It was a literal brush with greatness that Joseph Day won’t soon forget.
The Providence College junior had a definite plan in mind to meet Pope Francis personally as he headed down to St. Peter’s Square at 6 a.m. last Wednesday to attend a weekly papal audience.
Shortly before leaving for Italy to take part in this semester’s PC in Rome program, Day learned of a custom in which the pope either exchanges zucchetti — the traditional white skull caps worn by the pontiff — with a pilgrim attending one of his audiences, or else places one brought by a visiting pilgrim on his head before returning it to them.
Day, who is from Rehoboth, Mass., and who is a communicant at Our Lady of Mt. Carmel Parish in Seekonk, Mass., mentioned this to some of his fellow students in the program, telling them he was planning to bring a white zucchetto to the papal audience in an effort to present it to the pope. Inside, he pinned a small note penned on a square of pink office paper that read “Providence College loves Pope Francis.” Below, the names of several classmates were included.
It would be nearly four hours from the time the group arrived until the moment Day finally had his chance to offer his gift to the pope, but the wait was well worth it. He and his classmates were “ecstatic” at being so close to the pontiff.
“It was such an emotionally charged moment that it is all a blur,” Day said in an e-mail interview with Rhode Island Catholic. “All I know I was yelling ‘Papa, Papa, Papa,’ and reaching over the barrier. It was a moment so full of joy and excitement. My hands didn’t stop shaking for hours.”
When the gates to the Square opened at 7:30 a.m., Day and his friends quickly secured a viewing area in the front right section of seating by the central pathway leading from the obelisk to the steps of the basilica.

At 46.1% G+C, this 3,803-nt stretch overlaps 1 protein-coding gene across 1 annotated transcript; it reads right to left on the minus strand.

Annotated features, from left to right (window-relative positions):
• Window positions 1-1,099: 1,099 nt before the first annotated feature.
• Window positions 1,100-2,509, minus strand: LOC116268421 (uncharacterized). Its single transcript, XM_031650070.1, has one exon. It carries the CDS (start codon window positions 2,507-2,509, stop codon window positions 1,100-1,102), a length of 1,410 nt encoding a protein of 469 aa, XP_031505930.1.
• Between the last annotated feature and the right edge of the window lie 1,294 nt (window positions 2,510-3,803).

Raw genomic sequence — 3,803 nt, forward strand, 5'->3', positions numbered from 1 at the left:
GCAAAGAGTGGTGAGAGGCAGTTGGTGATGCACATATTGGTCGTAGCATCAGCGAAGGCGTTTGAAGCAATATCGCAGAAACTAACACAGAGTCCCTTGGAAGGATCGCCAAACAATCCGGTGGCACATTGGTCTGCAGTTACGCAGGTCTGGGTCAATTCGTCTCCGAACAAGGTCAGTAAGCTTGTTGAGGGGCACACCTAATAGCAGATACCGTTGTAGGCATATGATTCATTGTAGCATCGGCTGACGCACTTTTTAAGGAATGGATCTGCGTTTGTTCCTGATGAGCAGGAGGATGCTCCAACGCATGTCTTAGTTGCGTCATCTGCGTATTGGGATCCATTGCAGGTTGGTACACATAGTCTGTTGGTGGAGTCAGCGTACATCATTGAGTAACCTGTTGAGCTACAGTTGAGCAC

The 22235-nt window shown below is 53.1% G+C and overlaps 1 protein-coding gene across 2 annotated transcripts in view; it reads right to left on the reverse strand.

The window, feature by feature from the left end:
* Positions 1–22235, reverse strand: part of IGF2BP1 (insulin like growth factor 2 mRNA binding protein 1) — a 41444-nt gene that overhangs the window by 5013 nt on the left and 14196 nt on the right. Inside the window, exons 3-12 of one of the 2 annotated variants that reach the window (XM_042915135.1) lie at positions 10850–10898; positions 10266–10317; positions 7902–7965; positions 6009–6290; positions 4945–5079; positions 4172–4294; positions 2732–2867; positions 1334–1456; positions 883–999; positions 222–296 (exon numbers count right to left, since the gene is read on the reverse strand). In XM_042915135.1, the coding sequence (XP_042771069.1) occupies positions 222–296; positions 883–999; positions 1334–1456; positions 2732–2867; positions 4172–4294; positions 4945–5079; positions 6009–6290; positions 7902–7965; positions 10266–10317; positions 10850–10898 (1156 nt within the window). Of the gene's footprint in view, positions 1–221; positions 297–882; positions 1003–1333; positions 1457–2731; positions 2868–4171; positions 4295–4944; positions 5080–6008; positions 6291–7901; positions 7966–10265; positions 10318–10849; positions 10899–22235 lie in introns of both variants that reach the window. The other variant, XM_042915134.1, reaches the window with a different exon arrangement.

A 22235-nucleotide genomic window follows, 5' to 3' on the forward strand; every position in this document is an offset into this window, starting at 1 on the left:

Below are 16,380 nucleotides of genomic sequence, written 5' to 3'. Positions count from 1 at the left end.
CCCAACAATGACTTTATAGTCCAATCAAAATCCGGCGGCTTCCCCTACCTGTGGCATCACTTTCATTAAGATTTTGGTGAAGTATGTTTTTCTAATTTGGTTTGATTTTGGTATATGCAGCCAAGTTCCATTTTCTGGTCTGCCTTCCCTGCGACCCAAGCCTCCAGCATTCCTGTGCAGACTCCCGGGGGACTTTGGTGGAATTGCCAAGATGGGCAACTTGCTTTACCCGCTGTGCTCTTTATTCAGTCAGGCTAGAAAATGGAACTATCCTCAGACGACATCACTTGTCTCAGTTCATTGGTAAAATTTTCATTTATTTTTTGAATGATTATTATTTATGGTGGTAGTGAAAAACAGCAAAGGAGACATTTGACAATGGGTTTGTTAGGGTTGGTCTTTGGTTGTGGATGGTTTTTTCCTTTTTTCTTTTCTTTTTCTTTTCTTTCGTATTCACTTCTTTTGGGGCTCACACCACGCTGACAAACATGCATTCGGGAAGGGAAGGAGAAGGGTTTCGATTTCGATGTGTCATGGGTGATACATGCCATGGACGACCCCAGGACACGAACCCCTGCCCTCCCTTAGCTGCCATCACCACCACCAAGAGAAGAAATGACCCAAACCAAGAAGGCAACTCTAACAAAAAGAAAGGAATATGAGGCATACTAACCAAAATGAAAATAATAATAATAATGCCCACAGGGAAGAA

Swiss Guards later would fill the path with wheelchairs, which actually served to increase Day’s chances of being noticed, as Pope Francis has shown a special affection for visiting with the infirm.
This was evidenced in large measure earlier this year in another encounter involving the pope and the Providence College community that captured the world’s attention.
Last spring, Pope Francis signaled for the popemobile to stop in order to offer a blessing on young Dominic Gondreau, the 8-year-old son of Providence College theology professor Paul Gondreau and his wife Christiana. Dominic, who has cerebral palsy, smiled as the pope embraced and lifted him above a crowd estimated at 250,000, offering his blessing on the boy. The encounter was captured in a now iconic image that graced the covers of a number of newspapers around the world the next day.
For the Providence College contingent in the Square last Wednesday, the atmosphere was electric and filled with another surprise as they waited for the pope to arrive.
“We were thrilled when ‘Providence College’ was officially welcomed over the loud speakers in the list of English-speaking pilgrim groups. But we never imagined what would come during the pope’s drive around the Square,” said Dr. Aurelie Hagstrom, the Providence College theology professor who is leading the PC in Rome program, in a blog about the group’s site visit to the papal audience that day.
Although Day understood that his chances of his being noticed with his gift and the pope stopping long enough in the crowded square to receive it were slim, his chances were actually much better than they would have been under previous popes.